When I have attended United Methodist events, the prayer rooms all seem to have a common feature- a labyrinth. It seems that some with a spiritual bent all seem to think that we should be walking the labyrinth to connect with God.
“The term labyrinth is often used interchangeably with maze, but modern scholars of the subject use a stricter definition. For them, a maze is a tour puzzle in the form of a complex branching passage with choices of path and direction; while a single-path (unicursal) labyrinth has only a single path to the center. A labyrinth has an unambiguous through-route to the center and back and is not designed to be difficult to navigate.” (Wikipedia)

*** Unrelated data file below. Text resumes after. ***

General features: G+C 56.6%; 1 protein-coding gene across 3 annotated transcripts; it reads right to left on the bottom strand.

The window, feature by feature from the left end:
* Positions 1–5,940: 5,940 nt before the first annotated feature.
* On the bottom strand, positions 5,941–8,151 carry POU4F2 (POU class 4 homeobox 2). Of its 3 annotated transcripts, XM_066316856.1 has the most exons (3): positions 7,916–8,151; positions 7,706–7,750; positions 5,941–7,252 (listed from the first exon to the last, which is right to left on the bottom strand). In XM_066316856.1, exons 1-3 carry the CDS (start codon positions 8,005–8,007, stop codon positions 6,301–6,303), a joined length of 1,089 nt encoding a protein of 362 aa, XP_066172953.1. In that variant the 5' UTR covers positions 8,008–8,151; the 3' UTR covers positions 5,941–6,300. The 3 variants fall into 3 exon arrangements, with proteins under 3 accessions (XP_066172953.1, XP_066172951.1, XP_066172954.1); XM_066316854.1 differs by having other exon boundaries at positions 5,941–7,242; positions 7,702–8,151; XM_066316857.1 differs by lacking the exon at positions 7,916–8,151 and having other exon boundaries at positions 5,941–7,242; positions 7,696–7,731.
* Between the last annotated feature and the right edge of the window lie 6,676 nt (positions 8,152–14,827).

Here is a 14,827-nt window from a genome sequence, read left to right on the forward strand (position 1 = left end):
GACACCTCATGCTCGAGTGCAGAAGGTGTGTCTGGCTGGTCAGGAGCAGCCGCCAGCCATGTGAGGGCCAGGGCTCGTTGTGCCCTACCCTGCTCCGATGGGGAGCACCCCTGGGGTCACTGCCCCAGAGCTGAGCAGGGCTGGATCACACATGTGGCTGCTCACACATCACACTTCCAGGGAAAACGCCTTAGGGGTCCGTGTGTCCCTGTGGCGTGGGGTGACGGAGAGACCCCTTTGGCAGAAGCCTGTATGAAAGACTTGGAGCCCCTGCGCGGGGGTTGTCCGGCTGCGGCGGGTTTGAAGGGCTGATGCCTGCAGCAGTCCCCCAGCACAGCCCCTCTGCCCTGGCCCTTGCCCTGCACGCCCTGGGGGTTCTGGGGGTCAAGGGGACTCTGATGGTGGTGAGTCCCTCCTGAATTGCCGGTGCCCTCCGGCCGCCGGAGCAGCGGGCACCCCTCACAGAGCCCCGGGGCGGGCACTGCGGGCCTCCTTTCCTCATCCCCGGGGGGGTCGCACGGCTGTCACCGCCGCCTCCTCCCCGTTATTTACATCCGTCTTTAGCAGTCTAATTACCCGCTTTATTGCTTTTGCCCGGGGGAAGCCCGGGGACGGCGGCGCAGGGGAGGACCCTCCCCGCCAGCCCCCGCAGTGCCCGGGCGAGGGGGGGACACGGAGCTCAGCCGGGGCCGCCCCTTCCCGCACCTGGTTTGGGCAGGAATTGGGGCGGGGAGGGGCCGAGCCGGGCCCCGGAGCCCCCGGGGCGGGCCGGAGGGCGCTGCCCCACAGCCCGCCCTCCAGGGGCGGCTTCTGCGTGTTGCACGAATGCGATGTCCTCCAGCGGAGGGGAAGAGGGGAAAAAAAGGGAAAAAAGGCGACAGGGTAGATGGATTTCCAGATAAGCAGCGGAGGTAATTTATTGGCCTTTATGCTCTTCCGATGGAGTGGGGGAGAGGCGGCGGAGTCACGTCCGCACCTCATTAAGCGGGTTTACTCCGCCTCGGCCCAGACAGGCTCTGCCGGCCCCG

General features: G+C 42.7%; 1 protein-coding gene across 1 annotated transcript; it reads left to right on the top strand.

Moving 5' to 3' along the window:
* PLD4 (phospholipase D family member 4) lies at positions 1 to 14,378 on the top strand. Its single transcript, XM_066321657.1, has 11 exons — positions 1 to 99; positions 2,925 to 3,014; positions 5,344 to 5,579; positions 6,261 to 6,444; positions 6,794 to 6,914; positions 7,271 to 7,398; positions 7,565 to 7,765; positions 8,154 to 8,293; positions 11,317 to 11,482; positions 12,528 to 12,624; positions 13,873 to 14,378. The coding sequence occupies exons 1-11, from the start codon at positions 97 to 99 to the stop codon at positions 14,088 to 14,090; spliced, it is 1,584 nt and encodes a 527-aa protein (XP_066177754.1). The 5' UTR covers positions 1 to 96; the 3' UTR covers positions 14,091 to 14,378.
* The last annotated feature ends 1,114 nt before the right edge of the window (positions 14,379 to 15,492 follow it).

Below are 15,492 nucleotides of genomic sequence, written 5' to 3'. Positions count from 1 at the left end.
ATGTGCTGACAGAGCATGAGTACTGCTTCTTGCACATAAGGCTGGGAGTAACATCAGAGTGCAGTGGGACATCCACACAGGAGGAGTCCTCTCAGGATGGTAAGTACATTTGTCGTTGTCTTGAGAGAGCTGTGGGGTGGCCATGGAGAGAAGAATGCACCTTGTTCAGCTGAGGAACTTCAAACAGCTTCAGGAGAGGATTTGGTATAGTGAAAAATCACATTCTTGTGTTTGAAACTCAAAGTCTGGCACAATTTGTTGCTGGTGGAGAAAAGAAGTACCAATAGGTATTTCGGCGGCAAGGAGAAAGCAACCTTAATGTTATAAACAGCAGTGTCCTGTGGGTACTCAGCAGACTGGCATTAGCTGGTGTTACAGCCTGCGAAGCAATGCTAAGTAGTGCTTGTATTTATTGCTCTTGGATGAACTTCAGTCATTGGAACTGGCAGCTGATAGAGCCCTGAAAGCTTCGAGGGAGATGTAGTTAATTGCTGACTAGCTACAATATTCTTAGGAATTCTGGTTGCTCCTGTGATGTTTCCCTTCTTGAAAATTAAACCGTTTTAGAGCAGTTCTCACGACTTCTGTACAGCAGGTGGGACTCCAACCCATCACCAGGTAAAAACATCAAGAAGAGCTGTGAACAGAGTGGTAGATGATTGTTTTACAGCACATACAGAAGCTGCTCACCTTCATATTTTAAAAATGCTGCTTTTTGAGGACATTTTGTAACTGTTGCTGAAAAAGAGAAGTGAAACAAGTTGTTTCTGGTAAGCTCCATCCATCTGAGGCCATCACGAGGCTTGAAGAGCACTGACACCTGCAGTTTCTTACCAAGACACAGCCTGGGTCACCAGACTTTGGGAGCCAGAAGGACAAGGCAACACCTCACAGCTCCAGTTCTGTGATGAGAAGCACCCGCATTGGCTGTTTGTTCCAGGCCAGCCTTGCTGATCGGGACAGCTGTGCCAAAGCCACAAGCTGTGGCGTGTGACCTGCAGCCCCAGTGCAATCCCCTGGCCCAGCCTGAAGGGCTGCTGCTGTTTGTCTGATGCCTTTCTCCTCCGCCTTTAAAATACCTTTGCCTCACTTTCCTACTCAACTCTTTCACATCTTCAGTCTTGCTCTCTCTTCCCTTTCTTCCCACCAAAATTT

While a maze stiumlates and engages one’s problem-solving faculties, a labyrinth requires nothing intellectually of the one who walks, as it begins and ends in the same place. It engages the body in movement while leaving the mind free to listen for the voice of God within.
At a recent national conference of Methodist educators the prayer room attendant would educate the labyrinth novices each morning, giving them information about the history and purpose of it, then inviting them to morning prayer within it.
Many labyrinths contain some spiraling elements. As I thought about the goal of heightened listening to God in the labyrinth, it occurred to me that God has placed a labyrinth within the physical hearing mechanism – the cochlea. How appropriate that both the physical mechanism of hearing and this spiritual mechanism of hearing would both contain the spiral structure, given its association with spirituality.